GIJN’s Data Journalism Top 10 in 2018: Visual Vocabulary, Eclectic Visualization, Google Dataset Search, Laughing in Parliament

It’s been a great year for data journalism and visualizations. GIJN’s Top 10 #ddj series captured snapshots of what’s popular on Twitter among the global data journalism community for 46 weeks in 2018. For this edition, we asked NodeXL to map 2018’s most popular #ddj tweets from January 1 to December 11 and the results are in. This year’s most popular tweets include @FinancialTimes’ ever-popular Visual Vocabulary chart, @Google’s Dataset Search, @hnrklndbrg’s eclectic visualizations, and @SZ’s analysis of Germany’s parliamentarians using laughter as a debate weapon.

GIJN’s Data Journalism Top 10: Mapping Wildfires, Insuring Climate Risk, Data Viz for Kids

What’s the global data journalism community tweeting about this week? Our NodeXL #ddj mapping from December 3 to 9 finds @BuzzFeedNews mapping wildfire prone areas across America, @dwnews dissecting the value of insurance against climate change, the release of @infobeautyaward winners, and @jschwabish teaching fourth grade kids the wonders of data visualization in fun and inventive ways.

GIJN Toolbox: Backgrounding People and Companies

When it comes to doing investigations using online tools, there is no one tool that will answer all of your questions. Instead you’ll most likely need to build slowly towards the answer using a jumble of jigsaw pieces — a name here, a connection there. The good news is that there are dozens of tools that can be used to find the pieces to your puzzle. GIJN’s Alastair Otter has pulled together tools that can be used to help build a profile of someone — or their business.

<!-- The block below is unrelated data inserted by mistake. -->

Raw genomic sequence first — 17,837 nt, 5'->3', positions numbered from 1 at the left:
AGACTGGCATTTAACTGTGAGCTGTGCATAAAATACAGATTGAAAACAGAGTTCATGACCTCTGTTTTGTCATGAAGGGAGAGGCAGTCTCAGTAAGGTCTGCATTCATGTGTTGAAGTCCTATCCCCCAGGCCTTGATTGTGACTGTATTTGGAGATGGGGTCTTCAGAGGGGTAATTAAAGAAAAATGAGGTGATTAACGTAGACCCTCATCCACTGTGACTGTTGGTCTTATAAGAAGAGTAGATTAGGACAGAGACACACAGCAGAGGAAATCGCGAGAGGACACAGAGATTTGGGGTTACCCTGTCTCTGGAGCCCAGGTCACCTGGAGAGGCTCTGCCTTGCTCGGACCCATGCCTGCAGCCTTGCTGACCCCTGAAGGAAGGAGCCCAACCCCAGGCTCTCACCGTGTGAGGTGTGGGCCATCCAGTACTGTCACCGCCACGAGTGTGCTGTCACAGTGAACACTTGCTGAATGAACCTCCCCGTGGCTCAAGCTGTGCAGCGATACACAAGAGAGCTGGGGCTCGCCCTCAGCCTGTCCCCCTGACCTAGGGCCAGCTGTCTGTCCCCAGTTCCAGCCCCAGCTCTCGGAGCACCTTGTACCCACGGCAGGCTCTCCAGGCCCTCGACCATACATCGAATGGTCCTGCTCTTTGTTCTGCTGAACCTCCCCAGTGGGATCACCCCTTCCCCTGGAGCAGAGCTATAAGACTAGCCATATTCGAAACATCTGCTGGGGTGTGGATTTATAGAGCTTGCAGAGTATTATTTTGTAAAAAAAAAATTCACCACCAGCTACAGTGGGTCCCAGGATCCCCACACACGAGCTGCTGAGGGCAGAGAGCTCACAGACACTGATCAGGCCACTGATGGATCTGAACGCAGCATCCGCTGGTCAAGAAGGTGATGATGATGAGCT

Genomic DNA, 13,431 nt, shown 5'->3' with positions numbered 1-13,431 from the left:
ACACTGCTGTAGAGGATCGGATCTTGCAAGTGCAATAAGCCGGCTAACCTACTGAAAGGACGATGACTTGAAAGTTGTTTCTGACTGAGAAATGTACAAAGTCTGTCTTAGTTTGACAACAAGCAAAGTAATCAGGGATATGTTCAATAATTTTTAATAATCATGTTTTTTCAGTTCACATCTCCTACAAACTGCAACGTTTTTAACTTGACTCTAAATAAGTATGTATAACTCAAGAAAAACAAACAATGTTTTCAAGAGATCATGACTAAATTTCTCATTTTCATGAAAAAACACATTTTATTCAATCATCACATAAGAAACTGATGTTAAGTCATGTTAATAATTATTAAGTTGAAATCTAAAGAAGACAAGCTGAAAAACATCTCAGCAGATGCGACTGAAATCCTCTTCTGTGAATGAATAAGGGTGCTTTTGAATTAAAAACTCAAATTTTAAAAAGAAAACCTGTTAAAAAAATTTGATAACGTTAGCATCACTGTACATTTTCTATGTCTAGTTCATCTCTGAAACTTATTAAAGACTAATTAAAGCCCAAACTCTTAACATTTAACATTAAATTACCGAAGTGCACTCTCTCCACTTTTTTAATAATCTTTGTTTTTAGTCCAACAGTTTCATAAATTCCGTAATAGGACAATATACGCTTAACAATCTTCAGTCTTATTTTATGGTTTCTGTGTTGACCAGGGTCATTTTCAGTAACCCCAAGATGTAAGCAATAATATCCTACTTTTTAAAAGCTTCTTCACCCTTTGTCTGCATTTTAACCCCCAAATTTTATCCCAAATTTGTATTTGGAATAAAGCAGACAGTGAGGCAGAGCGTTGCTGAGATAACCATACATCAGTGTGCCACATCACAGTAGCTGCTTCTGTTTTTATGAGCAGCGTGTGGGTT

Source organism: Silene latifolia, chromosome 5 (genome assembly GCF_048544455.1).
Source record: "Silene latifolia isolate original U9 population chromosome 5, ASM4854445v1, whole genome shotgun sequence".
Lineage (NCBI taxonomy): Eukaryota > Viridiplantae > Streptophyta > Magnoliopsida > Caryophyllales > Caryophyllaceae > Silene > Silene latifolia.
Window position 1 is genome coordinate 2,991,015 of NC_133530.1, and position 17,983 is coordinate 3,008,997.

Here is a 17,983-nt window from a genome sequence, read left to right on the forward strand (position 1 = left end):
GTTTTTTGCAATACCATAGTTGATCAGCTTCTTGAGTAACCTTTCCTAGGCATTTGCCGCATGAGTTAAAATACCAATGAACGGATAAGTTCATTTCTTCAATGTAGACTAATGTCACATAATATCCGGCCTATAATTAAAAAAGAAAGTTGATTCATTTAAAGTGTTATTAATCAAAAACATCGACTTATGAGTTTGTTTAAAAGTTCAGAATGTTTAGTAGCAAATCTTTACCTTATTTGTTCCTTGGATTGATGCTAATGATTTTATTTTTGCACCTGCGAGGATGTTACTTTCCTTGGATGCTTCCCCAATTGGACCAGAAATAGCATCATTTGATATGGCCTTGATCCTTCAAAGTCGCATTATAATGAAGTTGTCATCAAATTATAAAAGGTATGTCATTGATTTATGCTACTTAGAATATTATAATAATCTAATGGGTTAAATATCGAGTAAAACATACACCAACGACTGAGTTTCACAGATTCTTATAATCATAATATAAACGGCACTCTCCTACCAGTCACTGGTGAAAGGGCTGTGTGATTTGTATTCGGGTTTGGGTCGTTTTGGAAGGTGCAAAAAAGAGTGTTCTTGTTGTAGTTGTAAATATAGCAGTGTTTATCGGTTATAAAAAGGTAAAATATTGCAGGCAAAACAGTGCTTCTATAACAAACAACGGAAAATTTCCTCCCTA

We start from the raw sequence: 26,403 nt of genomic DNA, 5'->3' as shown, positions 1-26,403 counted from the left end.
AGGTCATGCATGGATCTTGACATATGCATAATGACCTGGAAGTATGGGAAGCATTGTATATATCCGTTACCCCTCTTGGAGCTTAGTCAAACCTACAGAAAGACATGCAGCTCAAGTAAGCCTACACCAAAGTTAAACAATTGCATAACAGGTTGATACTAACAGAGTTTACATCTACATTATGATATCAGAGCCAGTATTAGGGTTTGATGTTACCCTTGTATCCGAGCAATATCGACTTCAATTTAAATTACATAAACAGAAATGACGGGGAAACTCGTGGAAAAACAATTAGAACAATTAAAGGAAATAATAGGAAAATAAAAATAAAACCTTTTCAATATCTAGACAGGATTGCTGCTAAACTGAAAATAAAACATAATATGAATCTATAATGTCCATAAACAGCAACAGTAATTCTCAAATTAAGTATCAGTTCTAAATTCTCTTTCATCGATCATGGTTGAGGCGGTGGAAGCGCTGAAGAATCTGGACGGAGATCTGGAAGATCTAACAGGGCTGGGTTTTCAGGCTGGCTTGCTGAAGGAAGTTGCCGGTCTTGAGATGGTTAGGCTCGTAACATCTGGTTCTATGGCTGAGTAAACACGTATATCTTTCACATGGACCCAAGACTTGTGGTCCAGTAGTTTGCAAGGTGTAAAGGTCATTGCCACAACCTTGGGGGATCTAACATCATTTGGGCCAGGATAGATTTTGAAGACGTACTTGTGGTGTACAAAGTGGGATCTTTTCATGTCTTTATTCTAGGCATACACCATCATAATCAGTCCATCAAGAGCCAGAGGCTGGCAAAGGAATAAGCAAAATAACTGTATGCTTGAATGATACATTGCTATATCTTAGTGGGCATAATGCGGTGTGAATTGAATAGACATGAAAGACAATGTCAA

Journalism’s Deep Web: 7 Tips on Using OCCRP Data

OCCRP Data, part of the Investigative Dashboard, offers journalists a shortcut to the deep web. It now has over 170 public sources and more than 100 million leads for public search – news archives, court documents, leaks and grey literature encompassing UK parliamentary inquiries, companies and procurement databases, NGO reports and even CIA rendition flights, among other choice reading.

Three “Musts” for Today’s Investigative Journalist

Journalism is by definition investigative. However, the depth and scope of possibilities to unearth and bring to light wrongdoings of public interest has increased manifold, thanks to the way the Internet has been evolving in the last decade. To be a true investigative reporter today, it is indispensable to fine-tune the old philosophy with three new practices: be Open, Systematic and Safe.

A Tour Of Aleph, A Data Search Tool For Reporters

In a short story by Jorge Luis Borges, the Aleph is a point in space that contains all others. To those who see it, it presents the entire universe at once — an investigative reporter’s dream. Over the past six months, I’ve been working for OCCRP to produce a tool named after this mythical object. It’s based on a prototype I hacked up as part of my 2014 Knight International Journalism Fellowship, and it has now grown into a data research tool as part of the Investigative Dashboard.

How Can Online Research Tools Help Investigative Reporters?

How can online research tools aid the work of investigative reporters and others looking into transnational financial flows, corporate structures and other illicit activities of organized crime and global business? Google and the Organized Crime and Corruption Reporting Project (OCCRP) brought together a small group of investigative journalists and technologists from around the world to examine the answers to this question at their first Investigathon in London last month.

Investigative Journalism: It’s All About Cross-Border Cooperation

Investigative journalists and other citizens interested in uncovering the organised crime and corruption that affect the lives of billions of people worldwide gain, with each passing day, unprecedented access to information. Huge volumes of information are being made available online by governments and other organisations, and it seems that the much-needed information is in everyone’s grasp. However, corrupt officials in governments and organised crime groups are doing their best to conceal information and to hide their wrongdoings.

Investigative Dashboard Relaunches

Participants at the Global Investigative Journalism Conference last week got a preview of the newly redesigned Investigative Dashboard, a research tool to help journalists get access to business records around the world. Developed by GIJN member Organized Crime and Corruption Reporting Project, this week OCCRP formally launched ID at the Conflict in a Connected World conference sponsored by Google Ideas, which has supported development of the new tool.